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Q: What does God want from me?

A: No one thing, and probably not the same thing every day. Some days God wants you to work hard at your job, making a difference with your skills and bending the arc of commerce toward fairness and equality. Some days God wants you to put your family first and be to them a steady source of caring and kindness, an exemplar of what is good about humanity. Some days God wants you to give your time and resources away for the good of others.

At some point in every day, I think God wants to hear your voice in prayer. Whether you are confessing of complaining, aching or exulting, God wants to hear from you.

In large-scale terms, God wants you to be worker for justice and mercy, a maker of peace, a builder of bridges, a repairer of broken streets, a healer of broken lives. Your life matters to God. God can take what you do and what others do, and bring about the restoration of God's people.


Q: How do I share my faith?

A: First, do the next right thing. Do what Jesus said to do: love God, love your neighbor, feed the hungry, clothe the naked, welcome the outcast, love your enemy.

 Second, do more right things. Do them without expecting anything in return. Give your wealth away.

 Third, if someone asks how and why, tell them, "My Lord has need of it."

 Fourth, if someone asks who is your Lord, tell them what you believe to be true.

 In other words, to paraphrase St. Francis of Assisi, preach the Gospel by living the Gospel. If necessary, use words.


Q: Which translation of the Bible is the best?


A: The one that you actually read.

Q: Is Islam a religion or a political ideology?

A: Like Christianity, it seems to be both. The issue, as in all religions, is how people use it: to gain power or to help the powerless, to attain right-opinion or to do the next right thing, to be superior or to be humble.

Q: Is there a perfect denomination?

A: No. Any that claims to be perfect should be avoided. All denominations, indeed religion itself, is human-made. Our God is awesome, but we are flawed, all of us.

Q: Are there any stupid questions?

A: Yes, many. But the most stupid question is the one you are afraid to ask. God can heal our stupidity. But our fear and silence block God. 


Q: What does the baby need?

 A: Hard to say. Could be hungry. Could be tired. Could be poopy. Could need to burp. Baby doesn't know, except at some visceral level, and baby can't communicate. Yet the need is real.

It's like the needs of people around us. Sometimes they say exactly what their need is. More often, they hint, they come at it obliquely, they act out, or they voice a need they think is acceptable when, in fact, their actual need is deeper and, they fear, not as likely to win favor.

So we -- caregivers of babies and caregivers of persons -- do the best we can. We try this, we try that, and we leave room for discovery. Or that's what we should do. The point is persistence, patience and flexibility.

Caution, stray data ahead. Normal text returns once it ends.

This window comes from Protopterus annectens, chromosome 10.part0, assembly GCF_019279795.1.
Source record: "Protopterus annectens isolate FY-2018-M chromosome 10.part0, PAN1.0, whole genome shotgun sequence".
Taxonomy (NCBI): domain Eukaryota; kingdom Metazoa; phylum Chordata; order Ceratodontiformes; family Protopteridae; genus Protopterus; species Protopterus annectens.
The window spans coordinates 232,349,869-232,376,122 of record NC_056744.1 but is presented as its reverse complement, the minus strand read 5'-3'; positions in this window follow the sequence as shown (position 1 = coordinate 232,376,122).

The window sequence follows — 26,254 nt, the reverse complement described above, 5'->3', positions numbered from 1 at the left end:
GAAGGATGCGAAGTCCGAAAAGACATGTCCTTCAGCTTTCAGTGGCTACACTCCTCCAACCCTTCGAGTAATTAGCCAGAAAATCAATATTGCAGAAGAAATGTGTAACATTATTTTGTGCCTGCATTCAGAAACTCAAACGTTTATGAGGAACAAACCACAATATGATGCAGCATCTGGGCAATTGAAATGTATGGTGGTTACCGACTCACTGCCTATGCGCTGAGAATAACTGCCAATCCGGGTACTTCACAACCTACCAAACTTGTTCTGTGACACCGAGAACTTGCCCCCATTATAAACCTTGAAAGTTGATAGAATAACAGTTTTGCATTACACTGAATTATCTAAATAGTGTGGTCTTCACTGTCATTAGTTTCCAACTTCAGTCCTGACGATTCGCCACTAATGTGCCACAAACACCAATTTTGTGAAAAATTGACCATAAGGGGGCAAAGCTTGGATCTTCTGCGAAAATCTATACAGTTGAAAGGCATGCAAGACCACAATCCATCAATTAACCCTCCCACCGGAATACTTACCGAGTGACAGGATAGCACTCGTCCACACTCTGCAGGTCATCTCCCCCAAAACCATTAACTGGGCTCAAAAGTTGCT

Q: Are two computer screens better than one?

 A: Depends on what you value. Do you value focus or accessibility?

Same question arises with regard to email: should you read all email as it comes in or filter and archive so as not to be bothered? Same question arises re children: Do you want to hear their questions or stay focused on your cell phone conversation or your work?

If your highest value is focus, then by all means prevent distractions, whether by email alerts or children. Make email wait until you're ready for it. Make the child wait for you to finish your call -- and to wonder why your call matters more than his need.

But if you value accessibility -- making yourself available to others, making room for their needs, maybe even putting their needs first -- then a second screen can be helpful. So can an open line for text messages, email and phone calls. So can talking with your child while walking and checking in on her day.

When a New York Times technology writer tackled this question, he voted for focus and judged the second screen by whether it helped or hindered focus. Seems to me it matters more that we be available to the world around us, especially to the people we hold dear.

That's what Jesus did, after all. The disciples told Bartimaeus to be still. Jesus made room fort his intrusion. 


Q: What is the tithe? Why should I tithe?

A: Tithe is the first tenth-portion of the harvest. If your harvest yields 100 bushels of grain, you keep 90 bushels and give 10 bushels to God. What do you do with the 90 bushels? Anything you want. Provide for living expenses, pay your taxes, give to charities, save for future needs. Up to you.

What does God do with the 10 bushels? The same things God does with our lives: promote justice, work for reconciliation, heal the sick and the blind, liberate the oppressed, draw all humanity closer to its God-given purposes.

How do you give the 10 bushels to God? Up to you. Many give to their faith community to support the Godly work that it does. The faith community, in turn, decides how to deploy those tithes. A healthy faith community gives itself away to the world. It can also provide a gathering place for the community. If all it does is fund that gathering place, the community has lost its way.